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Defending Coronavirus-Related Lawsuits in the U.S. – A U.S. Class Action Perspective

Class Action Litigation Lawsuit - Legal Gavels

The coronavirus pandemic has changed the way that companies must do business to survive. This change occurred over an extremely short period of time, with little notice, and while companies had limited resources. This unusual situation caused companies to make decisions on an expedited basis with limited opportunity for careful contemplation and forced them to set priorities quickly. As a result, some lawsuit advocates and plaintiffs are using this unfortunate dilemma to promote or bring related lawsuits.

The news and internet are full of stories about coronavirus lawsuits being considered, planned, promoted, and/or filed. Among those claims being filed or considered include those involving employment issues, passing off fake goods and trademark violations, travel/sports/entertainment refunds, failed service contracts, inadequate or improper provision of PPE, inadequate protection for employees and inmates, robocalls or junk facsimile under TCPA, tuition recovery claims, declaratory judgment to establish business interruption loss insurance coverage, the use of force majeure clauses in contracts, price gouging, personal injury caused by negligence, medical malpractice, consumer fraud or misrepresentation, lending and collection practices, securities fraud class actions, pandemic avoidance, and Constitution-based claims, among others. The categories are likely to grow as counsel refine and discover new types of claims. Many of these coronavirus-related cases might be attempted as a class action or consolidated MDL matter.

Class Actions

Putative class actions filed in federal courts in the U.S. are generally subject to F.R.C.P. 23. Many states have rules governing their state courts that are similar or the same. F.R.C.P. 23(a) & (b) provide:

Rule 23. Class Actions

  • (a) Prerequisites. One or more members of a class may sue or be sued as representative parties on behalf of all members only if:
    • (1) the class is so numerous that joinder of all members is impracticable;
    • (2) there are questions of law or fact common to the class;
    • (3) the claims or defenses of the representative parties are typical of the claims or defenses of the class; and
    • (4) the representative parties will fairly and adequately protect the interests of the class.
  • (b) Types of Class Actions. A class action may be maintained if Rule 23(a) is satisfied and if:
    • (1) prosecuting separate actions by or against individual class members would create a risk of:
      • (A) inconsistent or varying adjudications with respect to individual class members that would establish incompatible standards of conduct for the party opposing the class; or
      • (B) adjudications with respect to individual class members that, as a practical matter, would be dispositive of the interests of the other members not parties to the individual adjudications or would substantially impair or impede their ability to protect their interests;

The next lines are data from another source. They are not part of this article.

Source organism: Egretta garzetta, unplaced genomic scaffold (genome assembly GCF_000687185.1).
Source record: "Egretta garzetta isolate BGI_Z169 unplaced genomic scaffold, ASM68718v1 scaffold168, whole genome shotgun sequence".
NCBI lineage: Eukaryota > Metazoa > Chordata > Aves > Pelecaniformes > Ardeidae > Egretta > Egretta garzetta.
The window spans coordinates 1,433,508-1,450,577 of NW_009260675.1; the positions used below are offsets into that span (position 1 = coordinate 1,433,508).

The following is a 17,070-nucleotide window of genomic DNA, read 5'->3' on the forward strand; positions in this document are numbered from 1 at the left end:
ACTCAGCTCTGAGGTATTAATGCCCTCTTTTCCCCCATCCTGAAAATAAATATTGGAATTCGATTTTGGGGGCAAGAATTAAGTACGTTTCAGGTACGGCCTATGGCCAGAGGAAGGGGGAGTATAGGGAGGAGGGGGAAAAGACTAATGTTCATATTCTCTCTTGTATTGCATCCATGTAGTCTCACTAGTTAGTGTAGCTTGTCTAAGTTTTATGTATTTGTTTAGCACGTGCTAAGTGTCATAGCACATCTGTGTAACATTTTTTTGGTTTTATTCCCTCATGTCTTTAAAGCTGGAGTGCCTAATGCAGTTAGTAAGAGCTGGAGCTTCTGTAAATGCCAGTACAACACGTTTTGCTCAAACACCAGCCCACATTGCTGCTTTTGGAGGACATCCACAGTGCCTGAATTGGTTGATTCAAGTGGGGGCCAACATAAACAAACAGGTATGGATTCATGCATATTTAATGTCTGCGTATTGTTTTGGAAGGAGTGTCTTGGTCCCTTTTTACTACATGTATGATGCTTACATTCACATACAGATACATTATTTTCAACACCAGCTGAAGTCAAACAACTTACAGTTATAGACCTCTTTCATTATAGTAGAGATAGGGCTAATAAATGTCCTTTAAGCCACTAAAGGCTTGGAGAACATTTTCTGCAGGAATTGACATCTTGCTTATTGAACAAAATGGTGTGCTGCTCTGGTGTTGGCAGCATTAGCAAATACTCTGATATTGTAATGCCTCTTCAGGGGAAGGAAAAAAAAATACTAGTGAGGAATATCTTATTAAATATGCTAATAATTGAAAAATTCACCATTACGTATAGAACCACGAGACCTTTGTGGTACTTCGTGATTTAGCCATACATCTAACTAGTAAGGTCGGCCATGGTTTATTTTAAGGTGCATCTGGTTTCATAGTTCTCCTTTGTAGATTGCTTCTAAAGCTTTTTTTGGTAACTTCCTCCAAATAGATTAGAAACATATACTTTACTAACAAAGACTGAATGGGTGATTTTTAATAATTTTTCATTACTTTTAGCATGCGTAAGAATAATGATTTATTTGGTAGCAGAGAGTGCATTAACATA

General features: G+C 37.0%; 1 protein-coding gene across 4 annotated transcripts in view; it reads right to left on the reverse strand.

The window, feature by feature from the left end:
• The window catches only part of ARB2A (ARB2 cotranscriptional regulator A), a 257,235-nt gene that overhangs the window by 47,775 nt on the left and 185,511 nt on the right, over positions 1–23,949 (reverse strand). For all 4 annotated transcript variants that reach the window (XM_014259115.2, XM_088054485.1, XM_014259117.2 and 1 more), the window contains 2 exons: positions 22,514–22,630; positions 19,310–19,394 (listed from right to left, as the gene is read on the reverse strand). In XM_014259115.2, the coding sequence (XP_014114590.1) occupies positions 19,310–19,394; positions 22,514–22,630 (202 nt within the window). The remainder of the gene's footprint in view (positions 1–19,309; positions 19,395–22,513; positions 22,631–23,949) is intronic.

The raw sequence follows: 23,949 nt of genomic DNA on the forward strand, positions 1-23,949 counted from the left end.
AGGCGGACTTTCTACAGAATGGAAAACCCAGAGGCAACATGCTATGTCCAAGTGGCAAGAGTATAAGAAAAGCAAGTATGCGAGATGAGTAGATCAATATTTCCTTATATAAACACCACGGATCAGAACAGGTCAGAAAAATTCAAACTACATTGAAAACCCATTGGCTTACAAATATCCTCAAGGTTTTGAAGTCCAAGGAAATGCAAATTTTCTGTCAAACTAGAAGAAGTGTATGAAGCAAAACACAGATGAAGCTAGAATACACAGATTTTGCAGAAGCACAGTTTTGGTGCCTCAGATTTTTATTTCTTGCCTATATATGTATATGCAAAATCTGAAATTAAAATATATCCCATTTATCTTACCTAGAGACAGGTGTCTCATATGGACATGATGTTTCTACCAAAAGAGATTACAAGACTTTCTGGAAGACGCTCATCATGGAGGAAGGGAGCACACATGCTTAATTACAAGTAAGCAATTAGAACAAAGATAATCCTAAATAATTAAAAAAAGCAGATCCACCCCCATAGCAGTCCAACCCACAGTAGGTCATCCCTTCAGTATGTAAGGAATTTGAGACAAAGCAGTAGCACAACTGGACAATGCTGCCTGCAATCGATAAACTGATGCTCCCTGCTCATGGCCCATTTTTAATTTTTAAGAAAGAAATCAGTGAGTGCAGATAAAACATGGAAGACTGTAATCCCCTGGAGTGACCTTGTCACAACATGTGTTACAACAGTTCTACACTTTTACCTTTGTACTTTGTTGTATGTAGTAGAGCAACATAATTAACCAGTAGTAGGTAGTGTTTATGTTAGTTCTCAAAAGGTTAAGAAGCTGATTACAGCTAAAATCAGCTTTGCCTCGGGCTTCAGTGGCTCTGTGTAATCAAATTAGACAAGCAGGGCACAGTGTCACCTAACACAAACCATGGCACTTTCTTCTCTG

• (2) the party opposing the class has acted or refused to act on grounds that apply generally to the class, so that final injunctive relief or corresponding declaratory relief is appropriate respecting the class as a whole; or
    • (3) the court finds that the questions of law or fact common to class members predominate over any questions affecting only individual members, and that a class action is superior to other available methods for fairly and efficiently adjudicating the controversy. The matters pertinent to these findings include:
      • (A) the class members’ interests in individually controlling the prosecution or defense of separate actions;
      • (B) the extent and nature of any litigation concerning the controversy already begun by or against class members;
      • (C) the desirability or undesirability of concentrating the litigation of the claims in the particular forum; and
      • (D) the likely difficulties in managing a class action.

In order for the court to certify a class and change the nature of the matter from an individual action to a class-based, leveraged action (with the prospect of an award including counsel fees), the plaintiff must demonstrate that its proposed class action meets all of the F.R.C.P. 23(a) requirements and at least one of the F.R.C.P. 23(b) requirements. Many of the attempted class actions in the U.S. rely upon the F.R.C.P. 23(b)(3) option, so we will focus on that approach.

Class Certifications

To sum up the requirements of a 23(b)(3) class certification, the lead plaintiff must demonstrate that:

  1. the class is so numerous that joinder of all members is impracticable (numerosity);
  2. the class depends on questions of law or fact common to the class (commonality);
  3. the claims of the lead plaintiff are typical of the claims of the class (typicality);
  4. the representative parties will fairly and adequately protect the interests of the class (adequacy);
  5. the questions of law or fact common to class members predominate over any questions affecting only individual members (predominance), and
  6. the class action is superior to other available methods for fairly and efficiently adjudicating the controversy (superiority).

This list of requirements provides a lot of opportunities for defense counsel to defeat a class. This is particularly so if the proposed class claims depend on some type of personal injury. In these instances, the analysis and proof of causation might be too individualized or contain too many variables to manage a “one size fits all” approach. This same concept will cross-over to other types of coronavirus-related claims.